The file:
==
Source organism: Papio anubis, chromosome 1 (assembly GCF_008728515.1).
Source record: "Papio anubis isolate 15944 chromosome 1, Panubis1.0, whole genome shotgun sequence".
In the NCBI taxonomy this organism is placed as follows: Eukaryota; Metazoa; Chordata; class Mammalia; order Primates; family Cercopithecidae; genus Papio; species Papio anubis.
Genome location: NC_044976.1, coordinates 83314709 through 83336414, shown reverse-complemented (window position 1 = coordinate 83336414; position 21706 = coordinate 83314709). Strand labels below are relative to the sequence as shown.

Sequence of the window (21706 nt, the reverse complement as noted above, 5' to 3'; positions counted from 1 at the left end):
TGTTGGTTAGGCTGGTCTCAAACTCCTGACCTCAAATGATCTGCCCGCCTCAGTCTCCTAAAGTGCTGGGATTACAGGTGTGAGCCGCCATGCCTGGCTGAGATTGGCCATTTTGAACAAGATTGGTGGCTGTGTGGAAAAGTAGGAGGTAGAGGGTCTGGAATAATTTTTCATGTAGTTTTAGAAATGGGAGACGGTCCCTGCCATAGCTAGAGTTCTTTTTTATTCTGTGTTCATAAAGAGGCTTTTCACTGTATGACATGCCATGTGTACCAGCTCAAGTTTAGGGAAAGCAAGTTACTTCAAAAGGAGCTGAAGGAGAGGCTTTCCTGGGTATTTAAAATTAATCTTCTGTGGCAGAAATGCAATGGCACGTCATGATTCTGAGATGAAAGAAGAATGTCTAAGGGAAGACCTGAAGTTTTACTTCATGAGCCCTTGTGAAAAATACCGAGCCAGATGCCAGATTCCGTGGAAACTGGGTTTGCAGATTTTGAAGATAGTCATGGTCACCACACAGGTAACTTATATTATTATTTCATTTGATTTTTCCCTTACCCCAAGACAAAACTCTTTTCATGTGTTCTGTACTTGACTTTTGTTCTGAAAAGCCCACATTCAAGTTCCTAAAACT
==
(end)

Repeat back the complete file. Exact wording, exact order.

Source organism: Papio anubis, chromosome 1 (assembly GCF_008728515.1).
Source record: "Papio anubis isolate 15944 chromosome 1, Panubis1.0, whole genome shotgun sequence".
In the NCBI taxonomy this organism is placed as follows: Eukaryota; Metazoa; Chordata; class Mammalia; order Primates; family Cercopithecidae; genus Papio; species Papio anubis.
Genome location: NC_044976.1, coordinates 83314709 through 83336414, shown reverse-complemented (window position 1 = coordinate 83336414; position 21706 = coordinate 83314709). Strand labels below are relative to the sequence as shown.

Sequence of the window (21706 nt, the reverse complement as noted above, 5' to 3'; positions counted from 1 at the left end):
TGTTGGTTAGGCTGGTCTCAAACTCCTGACCTCAAATGATCTGCCCGCCTCAGTCTCCTAAAGTGCTGGGATTACAGGTGTGAGCCGCCATGCCTGGCTGAGATTGGCCATTTTGAACAAGATTGGTGGCTGTGTGGAAAAGTAGGAGGTAGAGGGTCTGGAATAATTTTTCATGTAGTTTTAGAAATGGGAGACGGTCCCTGCCATAGCTAGAGTTCTTTTTTATTCTGTGTTCATAAAGAGGCTTTTCACTGTATGACATGCCATGTGTACCAGCTCAAGTTTAGGGAAAGCAAGTTACTTCAAAAGGAGCTGAAGGAGAGGCTTTCCTGGGTATTTAAAATTAATCTTCTGTGGCAGAAATGCAATGGCACGTCATGATTCTGAGATGAAAGAAGAATGTCTAAGGGAAGACCTGAAGTTTTACTTCATGAGCCCTTGTGAAAAATACCGAGCCAGATGCCAGATTCCGTGGAAACTGGGTTTGCAGATTTTGAAGATAGTCATGGTCACCACACAGGTAACTTATATTATTATTTCATTTGATTTTTCCCTTACCCCAAGACAAAACTCTTTTCATGTGTTCTGTACTTGACTTTTGTTCTGAAAAGCCCACATTCAAGTTCCTAAAACT